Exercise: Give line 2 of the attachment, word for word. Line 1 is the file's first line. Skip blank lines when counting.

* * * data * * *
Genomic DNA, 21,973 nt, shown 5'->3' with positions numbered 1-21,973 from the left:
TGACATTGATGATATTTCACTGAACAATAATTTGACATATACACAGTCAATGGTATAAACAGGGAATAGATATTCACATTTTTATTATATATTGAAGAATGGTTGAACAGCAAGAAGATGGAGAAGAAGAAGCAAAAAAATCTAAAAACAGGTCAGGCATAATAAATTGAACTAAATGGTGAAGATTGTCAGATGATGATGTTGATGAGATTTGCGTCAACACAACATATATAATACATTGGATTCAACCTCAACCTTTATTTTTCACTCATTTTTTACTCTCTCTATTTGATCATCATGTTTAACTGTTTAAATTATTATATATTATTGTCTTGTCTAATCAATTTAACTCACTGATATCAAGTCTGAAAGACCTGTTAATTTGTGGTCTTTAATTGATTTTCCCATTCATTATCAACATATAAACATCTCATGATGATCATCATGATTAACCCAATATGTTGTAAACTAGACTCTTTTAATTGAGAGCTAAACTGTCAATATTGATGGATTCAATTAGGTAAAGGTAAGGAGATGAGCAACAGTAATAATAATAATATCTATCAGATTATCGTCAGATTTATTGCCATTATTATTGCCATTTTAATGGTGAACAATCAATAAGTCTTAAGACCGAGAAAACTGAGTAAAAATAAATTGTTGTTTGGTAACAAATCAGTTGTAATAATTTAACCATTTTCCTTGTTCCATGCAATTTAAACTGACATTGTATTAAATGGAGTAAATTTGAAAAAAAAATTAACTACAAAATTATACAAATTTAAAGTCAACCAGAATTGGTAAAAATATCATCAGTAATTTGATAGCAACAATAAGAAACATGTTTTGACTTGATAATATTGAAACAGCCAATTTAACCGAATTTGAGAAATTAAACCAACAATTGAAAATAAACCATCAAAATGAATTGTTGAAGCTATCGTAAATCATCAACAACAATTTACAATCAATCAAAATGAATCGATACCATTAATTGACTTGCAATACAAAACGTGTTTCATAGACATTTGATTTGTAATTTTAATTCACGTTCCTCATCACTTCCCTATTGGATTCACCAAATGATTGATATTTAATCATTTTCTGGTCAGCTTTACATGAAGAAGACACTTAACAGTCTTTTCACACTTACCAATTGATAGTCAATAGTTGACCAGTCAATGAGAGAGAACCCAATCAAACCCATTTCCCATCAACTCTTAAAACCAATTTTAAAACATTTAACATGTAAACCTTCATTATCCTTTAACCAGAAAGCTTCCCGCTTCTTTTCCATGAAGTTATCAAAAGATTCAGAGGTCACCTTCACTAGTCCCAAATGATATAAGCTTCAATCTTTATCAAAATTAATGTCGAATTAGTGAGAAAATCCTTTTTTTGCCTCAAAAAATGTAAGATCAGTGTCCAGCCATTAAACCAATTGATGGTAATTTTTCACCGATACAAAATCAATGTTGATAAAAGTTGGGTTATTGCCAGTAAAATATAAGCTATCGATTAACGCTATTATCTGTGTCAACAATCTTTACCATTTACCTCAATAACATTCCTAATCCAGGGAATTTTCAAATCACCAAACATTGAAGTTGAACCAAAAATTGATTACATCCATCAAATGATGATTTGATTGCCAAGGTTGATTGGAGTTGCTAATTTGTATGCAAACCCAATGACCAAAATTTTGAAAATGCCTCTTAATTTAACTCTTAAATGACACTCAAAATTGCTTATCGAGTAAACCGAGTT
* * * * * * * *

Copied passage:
TGACATTGATGATATTTCACTGAACAATAATTTGACATATACACAGTCAATGGTATAAACAGGGAATAGATATTCACATTTTTATTATATATTGAAGAATGGTTGAACAGCAAGAAGATGGAGAAGAAGAAGCAAAAAAATCTAAAAACAGGTCAGGCATAATAAATTGAACTAAATGGTGAAGATTGTCAGATGATGATGTTGATGAGATTTGCGTCAACACAACATATATAATACATTGGATTCAACCTCAACCTTTATTTTTCACTCATTTTTTACTCTCTCTATTTGATCATCATGTTTAACTGTTTAAATTATTATATATTATTGTCTTGTCTAATCAATTTAACTCACTGATATCAAGTCTGAAAGACCTGTTAATTTGTGGTCTTTAATTGATTTTCCCATTCATTATCAACATATAAACATCTCATGATGATCATCATGATTAACCCAATATGTTGTAAACTAGACTCTTTTAATTGAGAGCTAAACTGTCAATATTGATGGATTCAATTAGGTAAAGGTAAGGAGATGAGCAACAGTAATAATAATAATATCTATCAGATTATCGTCAGATTTATTGCCATTATTATTGCCATTTTAATGGTGAACAATCAATAAGTCTTAAGACCGAGAAAACTGAGTAAAAATAAATTGTTGTTTGGTAACAAATCAGTTGTAATAATTTAACCATTTTCCTTGTTCCATGCAATTTAAACTGACATTGTATTAAATGGAGTAAATTTGAAAAAAAAATTAACTACAAAATTATACAAATTTAAAGTCAACCAGAATTGGTAAAAATATCATCAGTAATTTGATAGCAACAATAAGAAACATGTTTTGACTTGATAATATTGAAACAGCCAATTTAACCGAATTTGAGAAATTAAACCAACAATTGAAAATAAACCATCAAAATGAATTGTTGAAGCTATCGTAAATCATCAACAACAATTTACAATCAATCAAAATGAATCGATACCATTAATTGACTTGCAATACAAAACGTGTTTCATAGACATTTGATTTGTAATTTTAATTCACGTTCCTCATCACTTCCCTATTGGATTCACCAAATGATTGATATTTAATCATTTTCTGGTCAGCTTTACATGAAGAAGACACTTAACAGTCTTTTCACACTTACCAATTGATAGTCAATAGTTGACCAGTCAATGAGAGAGAACCCAATCAAACCCATTTCCCATCAACTCTTAAAACCAATTTTAAAACATTTAACATGTAAACCTTCATTATCCTTTAACCAGAAAGCTTCCCGCTTCTTTTCCATGAAGTTATCAAAAGATTCAGAGGTCACCTTCACTAGTCCCAAATGATATAAGCTTCAATCTTTATCAAAATTAATGTCGAATTAGTGAGAAAATCCTTTTTTTGCCTCAAAAAATGTAAGATCAGTGTCCAGCCATTAAACCAATTGATGGTAATTTTTCACCGATACAAAATCAATGTTGATAAAAGTTGGGTTATTGCCAGTAAAATATAAGCTATCGATTAACGCTATTATCTGTGTCAACAATCTTTACCATTTACCTCAATAACATTCCTAATCCAGGGAATTTTCAAATCACCAAACATTGAAGTTGAACCAAAAATTGATTACATCCATCAAATGATGATTTGATTGCCAAGGTTGATTGGAGTTGCTAATTTGTATGCAAACCCAATGACCAAAATTTTGAAAATGCCTCTTAATTTAACTCTTAAATGACACTCAAAATTGCTTATCGAGTAAACCGAGTT